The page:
PTSD Treated Successfully in 10 Sessions or Less: Kaiser Permanente is one of the largest hospital systems in the US, taking care of more than 10 million patients each year. Kaiser’s peer-reviewed publication, The Permanente Journal, recently published practice guidelines for using Emotional Freedom Techniques (EFT) with patients diagnosed with PTSD (Church, Stern et al., 2017).
Larry Burk, M.D., writes about EFT going mainstream, like how the APA has finally granted continuing education credits for psychologists to study EFT tapping, also known as energy psychology.
Nick Ortner, writing for the Huffington Post, talks about the science behind EFT in his article, Breakthroughs in Energy Psychology, citing research which confirms that tapping on specific meridian points has a positive effect on cortisol levels.
Is EFT only an energy based technique?
It is a combination of acupressure, talk therapy and modern psycho-therapeutic tools like NLP (Neuro Linguistic Programming) and EMDR (Eye movement Desensitization and Reprocessing). The affirmations used in EFT are derived from NLP, and the 9 gamut procedure is similar to the process used in EMDR.
EFT also includes statements on self-acceptance – in therapy, the way we talk to ourselves is one of the most important tools in changing thought and behaviour patterns.
Is EFT safe?
It is completely safe and there are no known negative side effects.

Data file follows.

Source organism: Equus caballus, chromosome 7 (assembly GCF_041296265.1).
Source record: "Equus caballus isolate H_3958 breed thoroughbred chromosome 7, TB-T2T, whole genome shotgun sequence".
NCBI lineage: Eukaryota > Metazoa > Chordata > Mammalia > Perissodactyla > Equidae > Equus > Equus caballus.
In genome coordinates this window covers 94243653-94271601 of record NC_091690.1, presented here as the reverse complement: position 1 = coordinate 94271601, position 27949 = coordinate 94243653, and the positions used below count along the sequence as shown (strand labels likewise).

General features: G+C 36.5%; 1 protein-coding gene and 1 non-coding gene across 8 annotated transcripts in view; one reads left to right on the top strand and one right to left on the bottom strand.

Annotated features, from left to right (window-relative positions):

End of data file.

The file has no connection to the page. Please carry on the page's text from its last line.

Is EFT a distraction technique?
Distraction is “a thing that prevents someone from giving full attention to something else”. EFT requires a complete focus on the problem or issue throughout the session. Affirmations and reminder phrases are also used to keep a focus on the specific issue.
Why do we affirm the negatives in EFT?
Sometimes people are resistant to focusing on the negative while tapping. Either for fear of feeling the feeling, or fearing this will attract more negativity, or some other similar reason.
But one is already feeling these feelings. By identifying then vocalising them, one is bringing up that energy in the body and clearing the negative feelings, instead of suppressing them and having them subconsciously run one’s life. Expressing the negative statements serves to clear them energetically from the body-mind system.
Once you let go and clear, then you have room to bring in what you choose to feel instead. EFT brings one’s energy back to balance so negative feelings don’t stay there.